I'm a big fan of that part of our tradition. Call it the old Nashville strain or whatever. But it brought together the Kingdom of God, eschatology, grace, and ministry with the poor. We are quickly losing that  part of our story. My Lutheran friend, Pat Keifert, who admires us in many ways, used to say when he would drive onto ACU's campus, "Humility didn't build this campus." He wasn't saying that we didn't have persons of humility. He was noticing that we had crossed the tracks culturally, that we were pointing to where we were headed culturally, not where we had come from. The missional church conversation has a chance to at least give pause to this enticing way of imagining ourselves.

So, the missional church conversation holds the promise of both continuity and discontinuity. By overcoming our naive understandings of gospel and cultures, it can point us to a new future. But it can do that without stripping us of important and life-giving aspects from our past.

7 comments:

Chris Benjamin said...

This is a good primer for those who need help understanding the genus and species of the various flora and fauna that make up the missional zoo.

Might also help us understand which plants are healthy for us and which berries will kill us dead.

Thanks for filling up the thermos that goes with my missional lunch box.

P.S. Do you have the Missional Church action figure set?

Shannon said...

"When you start with the issue of post-Christendom, the churches social location comes into view. If we're no longer in charge, and clearly in most places we're not, then what is our appropriate social location? This question holds the possible answer that we will identify with those who are not in positions of privilege or power--that we will learn to be culturally relevant by finding the Kingdom of God with the "least of these."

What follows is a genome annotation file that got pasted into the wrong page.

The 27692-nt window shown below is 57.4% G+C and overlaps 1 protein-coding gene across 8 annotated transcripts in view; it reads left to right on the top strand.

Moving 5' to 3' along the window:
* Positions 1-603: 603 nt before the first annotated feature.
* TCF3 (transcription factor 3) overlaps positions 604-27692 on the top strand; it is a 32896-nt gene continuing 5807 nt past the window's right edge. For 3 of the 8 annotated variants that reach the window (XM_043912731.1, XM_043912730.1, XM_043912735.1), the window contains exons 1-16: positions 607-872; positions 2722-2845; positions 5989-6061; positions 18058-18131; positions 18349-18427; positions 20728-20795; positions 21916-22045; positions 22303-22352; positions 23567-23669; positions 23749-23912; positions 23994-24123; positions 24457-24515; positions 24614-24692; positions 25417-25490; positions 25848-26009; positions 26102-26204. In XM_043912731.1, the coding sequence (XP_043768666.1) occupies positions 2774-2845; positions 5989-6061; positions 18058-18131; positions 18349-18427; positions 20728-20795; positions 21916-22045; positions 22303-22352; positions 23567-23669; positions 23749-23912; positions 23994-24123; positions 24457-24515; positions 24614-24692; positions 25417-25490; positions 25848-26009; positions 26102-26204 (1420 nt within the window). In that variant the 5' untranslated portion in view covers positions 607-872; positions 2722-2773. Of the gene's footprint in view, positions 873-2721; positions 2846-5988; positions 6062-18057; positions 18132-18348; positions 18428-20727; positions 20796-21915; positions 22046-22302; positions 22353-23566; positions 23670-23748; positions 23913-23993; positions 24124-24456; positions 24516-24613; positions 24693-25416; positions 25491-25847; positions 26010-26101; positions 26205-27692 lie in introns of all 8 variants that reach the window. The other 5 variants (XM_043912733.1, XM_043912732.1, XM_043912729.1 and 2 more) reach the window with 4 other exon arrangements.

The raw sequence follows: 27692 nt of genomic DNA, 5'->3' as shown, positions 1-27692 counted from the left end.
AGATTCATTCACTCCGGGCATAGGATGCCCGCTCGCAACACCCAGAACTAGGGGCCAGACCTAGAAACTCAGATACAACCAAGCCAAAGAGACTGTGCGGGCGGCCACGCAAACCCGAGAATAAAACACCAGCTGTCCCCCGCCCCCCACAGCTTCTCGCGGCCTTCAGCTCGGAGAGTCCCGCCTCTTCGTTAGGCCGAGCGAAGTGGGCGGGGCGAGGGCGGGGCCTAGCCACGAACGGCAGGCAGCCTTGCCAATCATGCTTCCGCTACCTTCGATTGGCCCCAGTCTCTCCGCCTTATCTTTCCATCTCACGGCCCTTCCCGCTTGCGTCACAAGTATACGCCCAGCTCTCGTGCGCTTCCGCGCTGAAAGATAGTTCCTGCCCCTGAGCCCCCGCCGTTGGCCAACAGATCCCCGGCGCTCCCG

There is a humility in this view that is very refreshing. One of my frustrations with evangelicals is the amount of resources spent on defending place and position. The acknowledgement that we are in a post-christian culture might help us focus on the "least of these."

Scott Ferguson said...

"[P]ractices serve as placeholders for theological reflection. And baptism and the Lord's Supper keep us close to a potential theology of the cross. I'm for any renewal impulse that would strengthen these emphases."

Good points. The thoughtful practice of both provides an emotional resonance which sometimes seems to "explain" better than our teachings do (if that makes sense).

Mark said...

Excellent discussion. The question for me is how a local church leader can help get feet out of the "concrete" that has been set and already hardened. Most of my teaching and encouragment in these areas only seems to bring on blank stares. Even my Missional Church action figure set hasn't made much of a difference.

newheights said...

Interesting discussion.

I do wonder if we worry to much about getting them to understand concepts when in many ways Churches of Christ are built to do something. They just need help in seeing what that is supposed to be. Too many years thinking the mission was guarding "ancient" circa 1950 practices as you point out in your post.

Scott Ferguson said...

Wish I had a good answer for you on the "feet in concrete" question, because if I did it would mean our leadership has figured it out. We struggle with it, though. As fast as society is changing in many ways, some things stubbornly persist.

Mark Love said...

Great comments friends. There are some congregations that have an investment in concrete, so they're likely to value the fact that their feet are set there.

But most leaders I know are not committed to feet in concrete as a way of life. There are things that can be appealed to that provide warrants for change. Alas, agreeing that we can and should change and knowing how to lead through change are two different things.